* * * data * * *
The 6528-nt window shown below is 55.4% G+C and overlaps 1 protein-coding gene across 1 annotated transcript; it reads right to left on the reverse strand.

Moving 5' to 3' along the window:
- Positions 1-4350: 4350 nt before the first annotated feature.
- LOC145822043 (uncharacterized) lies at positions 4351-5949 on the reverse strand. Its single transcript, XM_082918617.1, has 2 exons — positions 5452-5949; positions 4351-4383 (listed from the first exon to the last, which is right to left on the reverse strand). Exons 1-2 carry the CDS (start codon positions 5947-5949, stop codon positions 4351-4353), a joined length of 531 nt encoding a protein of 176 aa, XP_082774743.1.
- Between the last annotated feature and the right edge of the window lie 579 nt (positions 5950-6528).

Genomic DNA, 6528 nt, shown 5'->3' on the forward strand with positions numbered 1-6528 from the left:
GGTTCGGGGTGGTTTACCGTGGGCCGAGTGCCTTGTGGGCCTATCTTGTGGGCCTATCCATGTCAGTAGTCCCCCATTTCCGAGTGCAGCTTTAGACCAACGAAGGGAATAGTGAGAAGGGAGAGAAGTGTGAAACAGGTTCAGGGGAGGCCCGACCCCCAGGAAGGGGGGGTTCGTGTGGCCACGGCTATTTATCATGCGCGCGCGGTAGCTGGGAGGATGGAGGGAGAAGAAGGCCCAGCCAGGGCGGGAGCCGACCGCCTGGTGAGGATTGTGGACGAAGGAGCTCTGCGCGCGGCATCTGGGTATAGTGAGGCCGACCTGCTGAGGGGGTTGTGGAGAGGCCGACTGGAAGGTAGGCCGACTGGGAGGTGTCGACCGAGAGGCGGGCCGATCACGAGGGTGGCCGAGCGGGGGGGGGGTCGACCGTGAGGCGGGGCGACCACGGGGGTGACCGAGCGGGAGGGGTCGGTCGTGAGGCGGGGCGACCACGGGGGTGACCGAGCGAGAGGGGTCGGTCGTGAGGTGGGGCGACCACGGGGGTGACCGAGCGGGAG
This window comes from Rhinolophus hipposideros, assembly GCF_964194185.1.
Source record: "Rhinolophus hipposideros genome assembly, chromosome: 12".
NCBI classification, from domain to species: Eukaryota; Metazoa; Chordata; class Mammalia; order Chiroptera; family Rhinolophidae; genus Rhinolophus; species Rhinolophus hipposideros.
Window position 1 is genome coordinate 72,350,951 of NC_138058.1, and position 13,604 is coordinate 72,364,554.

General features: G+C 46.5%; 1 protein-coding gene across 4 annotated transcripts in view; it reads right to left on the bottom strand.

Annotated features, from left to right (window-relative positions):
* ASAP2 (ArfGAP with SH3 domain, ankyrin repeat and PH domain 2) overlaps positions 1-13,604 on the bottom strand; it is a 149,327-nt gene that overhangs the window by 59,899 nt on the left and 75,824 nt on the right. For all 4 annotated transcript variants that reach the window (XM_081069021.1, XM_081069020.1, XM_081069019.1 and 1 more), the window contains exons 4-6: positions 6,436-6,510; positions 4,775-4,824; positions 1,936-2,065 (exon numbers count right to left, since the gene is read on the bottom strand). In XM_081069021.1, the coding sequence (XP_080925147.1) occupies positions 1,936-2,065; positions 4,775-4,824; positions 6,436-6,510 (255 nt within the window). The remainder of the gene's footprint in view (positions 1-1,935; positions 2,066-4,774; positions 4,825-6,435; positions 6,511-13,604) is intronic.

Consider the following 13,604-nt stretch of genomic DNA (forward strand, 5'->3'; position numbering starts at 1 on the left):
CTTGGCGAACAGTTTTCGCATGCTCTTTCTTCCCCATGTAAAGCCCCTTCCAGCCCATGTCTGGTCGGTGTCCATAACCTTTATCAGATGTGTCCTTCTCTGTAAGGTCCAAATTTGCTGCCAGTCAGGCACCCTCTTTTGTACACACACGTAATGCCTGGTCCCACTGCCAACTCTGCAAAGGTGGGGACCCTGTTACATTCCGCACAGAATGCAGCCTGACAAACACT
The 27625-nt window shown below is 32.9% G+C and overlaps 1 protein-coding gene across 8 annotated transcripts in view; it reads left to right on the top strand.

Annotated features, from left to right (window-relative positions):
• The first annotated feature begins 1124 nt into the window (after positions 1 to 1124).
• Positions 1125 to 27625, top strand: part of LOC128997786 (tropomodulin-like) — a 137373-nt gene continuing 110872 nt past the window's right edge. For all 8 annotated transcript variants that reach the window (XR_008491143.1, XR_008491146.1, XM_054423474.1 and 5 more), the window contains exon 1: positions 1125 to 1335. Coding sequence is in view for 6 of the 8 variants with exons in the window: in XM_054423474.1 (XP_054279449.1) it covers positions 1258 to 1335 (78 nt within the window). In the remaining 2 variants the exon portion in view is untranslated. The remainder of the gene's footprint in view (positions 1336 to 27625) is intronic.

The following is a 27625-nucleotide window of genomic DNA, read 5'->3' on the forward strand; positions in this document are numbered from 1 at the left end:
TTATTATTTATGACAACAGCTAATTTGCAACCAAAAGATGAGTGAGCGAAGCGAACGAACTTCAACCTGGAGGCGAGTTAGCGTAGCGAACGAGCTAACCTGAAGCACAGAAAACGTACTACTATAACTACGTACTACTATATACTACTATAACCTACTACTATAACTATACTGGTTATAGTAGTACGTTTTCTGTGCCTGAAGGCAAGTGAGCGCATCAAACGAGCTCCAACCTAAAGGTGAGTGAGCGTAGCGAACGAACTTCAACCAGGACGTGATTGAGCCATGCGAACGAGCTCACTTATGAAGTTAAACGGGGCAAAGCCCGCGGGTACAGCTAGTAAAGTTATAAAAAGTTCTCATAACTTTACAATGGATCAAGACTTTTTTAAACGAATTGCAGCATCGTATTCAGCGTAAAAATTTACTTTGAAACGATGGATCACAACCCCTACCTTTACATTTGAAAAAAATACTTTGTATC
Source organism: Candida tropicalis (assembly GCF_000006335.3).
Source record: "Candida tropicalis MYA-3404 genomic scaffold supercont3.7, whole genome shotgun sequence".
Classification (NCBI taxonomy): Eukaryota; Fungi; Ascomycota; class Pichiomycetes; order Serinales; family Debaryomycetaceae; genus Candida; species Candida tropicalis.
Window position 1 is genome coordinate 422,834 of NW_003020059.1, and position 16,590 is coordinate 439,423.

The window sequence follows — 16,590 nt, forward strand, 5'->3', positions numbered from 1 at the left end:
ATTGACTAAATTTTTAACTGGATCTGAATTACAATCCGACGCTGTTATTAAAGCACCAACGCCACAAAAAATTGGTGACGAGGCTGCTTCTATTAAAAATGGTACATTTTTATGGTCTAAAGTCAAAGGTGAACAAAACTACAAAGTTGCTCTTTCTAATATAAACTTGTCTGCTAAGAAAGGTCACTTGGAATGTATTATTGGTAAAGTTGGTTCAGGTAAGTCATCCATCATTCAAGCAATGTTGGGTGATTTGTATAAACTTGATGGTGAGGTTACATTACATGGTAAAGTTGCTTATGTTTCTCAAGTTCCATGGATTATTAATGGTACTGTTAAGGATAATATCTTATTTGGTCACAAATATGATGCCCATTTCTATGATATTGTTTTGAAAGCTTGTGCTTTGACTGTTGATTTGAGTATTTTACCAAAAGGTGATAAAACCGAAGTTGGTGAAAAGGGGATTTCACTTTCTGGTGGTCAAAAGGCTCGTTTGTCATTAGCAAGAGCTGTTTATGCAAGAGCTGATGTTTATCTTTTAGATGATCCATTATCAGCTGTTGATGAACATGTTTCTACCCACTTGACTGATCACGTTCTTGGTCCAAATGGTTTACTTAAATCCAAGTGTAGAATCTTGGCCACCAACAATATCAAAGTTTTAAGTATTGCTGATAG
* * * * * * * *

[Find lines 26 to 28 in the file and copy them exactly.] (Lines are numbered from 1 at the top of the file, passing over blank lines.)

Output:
Window position 1 is genome coordinate 422,834 of NW_003020059.1, and position 16,590 is coordinate 439,423.

The window sequence follows — 16,590 nt, forward strand, 5'->3', positions numbered from 1 at the left end:
ATTGACTAAATTTTTAACTGGATCTGAATTACAATCCGACGCTGTTATTAAAGCACCAACGCCACAAAAAATTGGTGACGAGGCTGCTTCTATTAAAAATGGTACATTTTTATGGTCTAAAGTCAAAGGTGAACAAAACTACAAAGTTGCTCTTTCTAATATAAACTTGTCTGCTAAGAAAGGTCACTTGGAATGTATTATTGGTAAAGTTGGTTCAGGTAAGTCATCCATCATTCAAGCAATGTTGGGTGATTTGTATAAACTTGATGGTGAGGTTACATTACATGGTAAAGTTGCTTATGTTTCTCAAGTTCCATGGATTATTAATGGTACTGTTAAGGATAATATCTTATTTGGTCACAAATATGATGCCCATTTCTATGATATTGTTTTGAAAGCTTGTGCTTTGACTGTTGATTTGAGTATTTTACCAAAAGGTGATAAAACCGAAGTTGGTGAAAAGGGGATTTCACTTTCTGGTGGTCAAAAGGCTCGTTTGTCATTAGCAAGAGCTGTTTATGCAAGAGCTGATGTTTATCTTTTAGATGATCCATTATCAGCTGTTGATGAACATGTTTCTACCCACTTGACTGATCACGTTCTTGGTCCAAATGGTTTACTTAAATCCAAGTGTAGAATCTTGGCCACCAACAATATCAAAGTTTTAAGTATTGCTGATAG